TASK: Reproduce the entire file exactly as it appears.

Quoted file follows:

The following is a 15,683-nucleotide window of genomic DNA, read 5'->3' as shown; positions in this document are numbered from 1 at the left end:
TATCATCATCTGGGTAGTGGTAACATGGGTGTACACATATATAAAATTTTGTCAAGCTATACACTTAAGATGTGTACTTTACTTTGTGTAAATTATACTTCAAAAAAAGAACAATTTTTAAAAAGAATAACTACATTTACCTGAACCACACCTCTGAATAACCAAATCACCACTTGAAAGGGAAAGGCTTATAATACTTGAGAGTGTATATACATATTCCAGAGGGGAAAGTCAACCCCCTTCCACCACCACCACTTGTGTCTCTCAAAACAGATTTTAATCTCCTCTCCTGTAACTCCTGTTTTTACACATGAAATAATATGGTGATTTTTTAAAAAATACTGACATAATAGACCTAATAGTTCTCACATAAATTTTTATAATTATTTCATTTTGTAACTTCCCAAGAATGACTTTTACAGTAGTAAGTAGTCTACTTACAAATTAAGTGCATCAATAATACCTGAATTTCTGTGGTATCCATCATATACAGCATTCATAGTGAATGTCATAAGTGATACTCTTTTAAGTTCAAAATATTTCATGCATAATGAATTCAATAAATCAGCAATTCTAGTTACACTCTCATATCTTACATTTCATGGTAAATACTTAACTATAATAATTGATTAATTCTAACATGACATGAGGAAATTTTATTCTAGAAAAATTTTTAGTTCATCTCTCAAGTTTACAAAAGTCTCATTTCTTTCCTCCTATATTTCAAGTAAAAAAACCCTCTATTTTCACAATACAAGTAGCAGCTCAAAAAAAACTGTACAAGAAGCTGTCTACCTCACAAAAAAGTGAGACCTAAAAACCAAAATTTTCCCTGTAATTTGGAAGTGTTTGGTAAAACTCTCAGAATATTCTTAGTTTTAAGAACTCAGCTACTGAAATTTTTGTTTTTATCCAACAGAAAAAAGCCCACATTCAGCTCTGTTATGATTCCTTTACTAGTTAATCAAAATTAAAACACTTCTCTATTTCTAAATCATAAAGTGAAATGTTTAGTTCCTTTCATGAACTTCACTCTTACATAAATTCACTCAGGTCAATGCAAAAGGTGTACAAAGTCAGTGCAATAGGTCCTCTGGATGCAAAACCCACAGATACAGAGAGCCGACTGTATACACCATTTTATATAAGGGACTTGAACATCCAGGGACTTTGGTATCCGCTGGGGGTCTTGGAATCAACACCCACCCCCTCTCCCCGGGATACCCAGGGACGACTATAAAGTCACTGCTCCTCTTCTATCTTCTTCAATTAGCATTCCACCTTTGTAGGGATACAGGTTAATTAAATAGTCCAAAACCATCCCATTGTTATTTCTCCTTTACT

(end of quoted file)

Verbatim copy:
The following is a 15,683-nucleotide window of genomic DNA, read 5'->3' as shown; positions in this document are numbered from 1 at the left end:
TATCATCATCTGGGTAGTGGTAACATGGGTGTACACATATATAAAATTTTGTCAAGCTATACACTTAAGATGTGTACTTTACTTTGTGTAAATTATACTTCAAAAAAAGAACAATTTTTAAAAAGAATAACTACATTTACCTGAACCACACCTCTGAATAACCAAATCACCACTTGAAAGGGAAAGGCTTATAATACTTGAGAGTGTATATACATATTCCAGAGGGGAAAGTCAACCCCCTTCCACCACCACCACTTGTGTCTCTCAAAACAGATTTTAATCTCCTCTCCTGTAACTCCTGTTTTTACACATGAAATAATATGGTGATTTTTTAAAAAATACTGACATAATAGACCTAATAGTTCTCACATAAATTTTTATAATTATTTCATTTTGTAACTTCCCAAGAATGACTTTTACAGTAGTAAGTAGTCTACTTACAAATTAAGTGCATCAATAATACCTGAATTTCTGTGGTATCCATCATATACAGCATTCATAGTGAATGTCATAAGTGATACTCTTTTAAGTTCAAAATATTTCATGCATAATGAATTCAATAAATCAGCAATTCTAGTTACACTCTCATATCTTACATTTCATGGTAAATACTTAACTATAATAATTGATTAATTCTAACATGACATGAGGAAATTTTATTCTAGAAAAATTTTTAGTTCATCTCTCAAGTTTACAAAAGTCTCATTTCTTTCCTCCTATATTTCAAGTAAAAAAACCCTCTATTTTCACAATACAAGTAGCAGCTCAAAAAAAACTGTACAAGAAGCTGTCTACCTCACAAAAAAGTGAGACCTAAAAACCAAAATTTTCCCTGTAATTTGGAAGTGTTTGGTAAAACTCTCAGAATATTCTTAGTTTTAAGAACTCAGCTACTGAAATTTTTGTTTTTATCCAACAGAAAAAAGCCCACATTCAGCTCTGTTATGATTCCTTTACTAGTTAATCAAAATTAAAACACTTCTCTATTTCTAAATCATAAAGTGAAATGTTTAGTTCCTTTCATGAACTTCACTCTTACATAAATTCACTCAGGTCAATGCAAAAGGTGTACAAAGTCAGTGCAATAGGTCCTCTGGATGCAAAACCCACAGATACAGAGAGCCGACTGTATACACCATTTTATATAAGGGACTTGAACATCCAGGGACTTTGGTATCCGCTGGGGGTCTTGGAATCAACACCCACCCCCTCTCCCCGGGATACCCAGGGACGACTATAAAGTCACTGCTCCTCTTCTATCTTCTTCAATTAGCATTCCACCTTTGTAGGGATACAGGTTAATTAAATAGTCCAAAACCATCCCATTGTTATTTCTCCTTTACT